Fitness provides health benefits at any age.
What do you envision when you hear the word “fitness”?
Do you imagine elite athletes at the Olympics or professional level?
Maybe you think of personal trainers at a local gym.
You may even recall your own athletic competitions as a youth.
According to a recent Money Talks News article titled “7 Surprising Benefits of Staying Fit in Retirement,” fitness is not limited to a select few.
Although you should consult your physician before beginning an exercise routine, anyone can improve their fitness level and reap the benefits.
Exercising and eating healthy are especially helpful as you age.
What are the benefits of physical fitness?
Your brain benefits from exercise.
Working out has been connected to better cognitive functioning, lower stress and anxiety, and improved sleep and mood.
Lower Medical Care Costs.
Health care costs are not known for being inexpensive.
And these expenses only increase as you age.
Retirees spend about $6,800 out-of-pocket on health care per household each year.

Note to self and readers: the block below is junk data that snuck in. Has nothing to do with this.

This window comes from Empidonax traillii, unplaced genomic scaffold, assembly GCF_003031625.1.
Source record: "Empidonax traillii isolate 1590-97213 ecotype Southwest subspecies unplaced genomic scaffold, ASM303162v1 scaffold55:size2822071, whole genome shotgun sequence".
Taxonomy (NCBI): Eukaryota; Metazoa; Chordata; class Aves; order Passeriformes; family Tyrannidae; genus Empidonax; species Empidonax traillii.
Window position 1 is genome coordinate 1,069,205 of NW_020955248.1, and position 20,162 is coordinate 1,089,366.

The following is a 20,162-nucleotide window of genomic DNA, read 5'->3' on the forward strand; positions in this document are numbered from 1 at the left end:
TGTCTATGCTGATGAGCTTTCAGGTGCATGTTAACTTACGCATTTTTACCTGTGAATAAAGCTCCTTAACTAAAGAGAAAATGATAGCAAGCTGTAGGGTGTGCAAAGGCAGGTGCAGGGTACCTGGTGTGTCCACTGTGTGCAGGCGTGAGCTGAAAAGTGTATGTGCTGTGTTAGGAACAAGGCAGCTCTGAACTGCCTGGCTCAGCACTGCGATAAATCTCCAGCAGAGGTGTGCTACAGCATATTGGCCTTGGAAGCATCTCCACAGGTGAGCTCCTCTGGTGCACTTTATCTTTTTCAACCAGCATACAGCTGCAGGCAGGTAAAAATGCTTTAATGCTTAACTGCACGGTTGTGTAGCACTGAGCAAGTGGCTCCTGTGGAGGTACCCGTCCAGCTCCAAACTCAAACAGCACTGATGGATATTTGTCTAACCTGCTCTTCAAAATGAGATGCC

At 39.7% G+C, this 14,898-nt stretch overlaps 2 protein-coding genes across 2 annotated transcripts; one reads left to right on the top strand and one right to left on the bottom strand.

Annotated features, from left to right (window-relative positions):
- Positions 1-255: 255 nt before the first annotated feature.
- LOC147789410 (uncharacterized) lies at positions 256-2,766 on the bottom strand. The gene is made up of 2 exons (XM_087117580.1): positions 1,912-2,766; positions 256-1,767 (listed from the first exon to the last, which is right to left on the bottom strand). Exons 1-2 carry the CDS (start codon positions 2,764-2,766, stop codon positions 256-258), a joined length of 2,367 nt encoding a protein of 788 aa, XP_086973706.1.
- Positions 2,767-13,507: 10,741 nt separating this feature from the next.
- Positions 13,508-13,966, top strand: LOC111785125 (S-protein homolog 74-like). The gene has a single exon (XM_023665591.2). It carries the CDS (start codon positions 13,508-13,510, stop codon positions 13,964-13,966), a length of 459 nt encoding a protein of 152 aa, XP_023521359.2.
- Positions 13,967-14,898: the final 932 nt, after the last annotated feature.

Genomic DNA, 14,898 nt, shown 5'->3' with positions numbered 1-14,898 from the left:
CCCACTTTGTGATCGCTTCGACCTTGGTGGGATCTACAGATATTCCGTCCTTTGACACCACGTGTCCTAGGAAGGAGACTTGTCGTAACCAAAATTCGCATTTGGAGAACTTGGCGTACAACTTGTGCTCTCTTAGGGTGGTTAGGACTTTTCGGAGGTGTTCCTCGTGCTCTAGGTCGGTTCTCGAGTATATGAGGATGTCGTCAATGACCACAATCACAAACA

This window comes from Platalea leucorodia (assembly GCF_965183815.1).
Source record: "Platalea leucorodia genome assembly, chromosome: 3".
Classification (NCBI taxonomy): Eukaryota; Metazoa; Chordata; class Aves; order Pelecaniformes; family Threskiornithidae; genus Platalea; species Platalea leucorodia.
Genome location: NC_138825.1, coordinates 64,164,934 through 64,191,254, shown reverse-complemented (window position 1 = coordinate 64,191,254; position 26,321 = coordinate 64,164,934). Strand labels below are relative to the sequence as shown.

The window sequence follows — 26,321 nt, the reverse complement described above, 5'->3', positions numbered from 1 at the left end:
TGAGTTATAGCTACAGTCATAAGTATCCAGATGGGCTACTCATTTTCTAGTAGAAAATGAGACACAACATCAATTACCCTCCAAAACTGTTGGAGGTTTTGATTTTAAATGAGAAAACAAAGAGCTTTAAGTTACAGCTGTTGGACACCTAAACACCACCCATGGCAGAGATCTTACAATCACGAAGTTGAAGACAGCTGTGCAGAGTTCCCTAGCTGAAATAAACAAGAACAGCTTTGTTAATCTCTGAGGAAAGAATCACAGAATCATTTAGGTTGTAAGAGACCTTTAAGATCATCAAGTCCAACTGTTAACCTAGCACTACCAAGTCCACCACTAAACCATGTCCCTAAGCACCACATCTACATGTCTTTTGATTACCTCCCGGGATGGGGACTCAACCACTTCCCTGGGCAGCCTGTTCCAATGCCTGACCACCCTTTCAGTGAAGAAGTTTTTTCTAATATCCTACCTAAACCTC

Focusing on your fitness can lower health care costs and manage or decrease the risk of health issues like high blood pressure, depression, stroke, and cancer.
Life Insurance Savings.
Those who exercise and eat well often have lower life insurance premiums.
Those policy underwriters base the policy on the risk of death taking a variety of factors into consideration, such as the overall health, habits, vocation, and avocations of the proposed insured..
Physical fitness can improve your mood and bolster your energy.
Exercise simulates the production and release of certain brain chemicals.
These chemicals lead to decreased anxiety and a more relaxed state.
Your self-esteem and confidence in your appearance can also improve.
Muscle And Bone Mass Loss Prevention.
Women are especially vulnerable to the loss of muscle and bone mass as they age because of menopause.
Weight and strength training can minimize this loss.
By prioritizing your physical fitness, you can live independently longer.
Specific exercises like tai chi may reduce the likelihood of suffering a life-changing fall.
Falls are commonly fatal.
In the very least, falls can lead to debilitating injuries for seniors.
Aerobic fitness is a predictor of a longer lifespan.
By exercising three hours each week, you could prolong your life by as many as five years.
Not exercising increases your chances of dying a prematurely, according to a 2018 JAMA Network Open report.
Although physical fitness cannot guarantee you will have no health issues, it provides many benefits you might otherwise not enjoy as you age.
Reference: Money Talks News (December 25, 2020) “7 Surprising Benefits of Staying Fit in Retirement”